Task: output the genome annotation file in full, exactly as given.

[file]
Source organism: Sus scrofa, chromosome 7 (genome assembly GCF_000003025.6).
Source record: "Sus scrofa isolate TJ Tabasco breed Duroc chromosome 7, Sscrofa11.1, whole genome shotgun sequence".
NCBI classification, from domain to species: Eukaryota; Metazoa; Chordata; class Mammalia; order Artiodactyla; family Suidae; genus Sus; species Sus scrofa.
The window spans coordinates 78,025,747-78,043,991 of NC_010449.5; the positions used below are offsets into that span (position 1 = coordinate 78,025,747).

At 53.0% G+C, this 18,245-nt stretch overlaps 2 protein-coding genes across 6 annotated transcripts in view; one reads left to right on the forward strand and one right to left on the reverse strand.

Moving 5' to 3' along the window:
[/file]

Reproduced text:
Source organism: Sus scrofa, chromosome 7 (genome assembly GCF_000003025.6).
Source record: "Sus scrofa isolate TJ Tabasco breed Duroc chromosome 7, Sscrofa11.1, whole genome shotgun sequence".
NCBI classification, from domain to species: Eukaryota; Metazoa; Chordata; class Mammalia; order Artiodactyla; family Suidae; genus Sus; species Sus scrofa.
The window spans coordinates 78,025,747-78,043,991 of NC_010449.5; the positions used below are offsets into that span (position 1 = coordinate 78,025,747).

At 53.0% G+C, this 18,245-nt stretch overlaps 2 protein-coding genes across 6 annotated transcripts in view; one reads left to right on the forward strand and one right to left on the reverse strand.

Moving 5' to 3' along the window: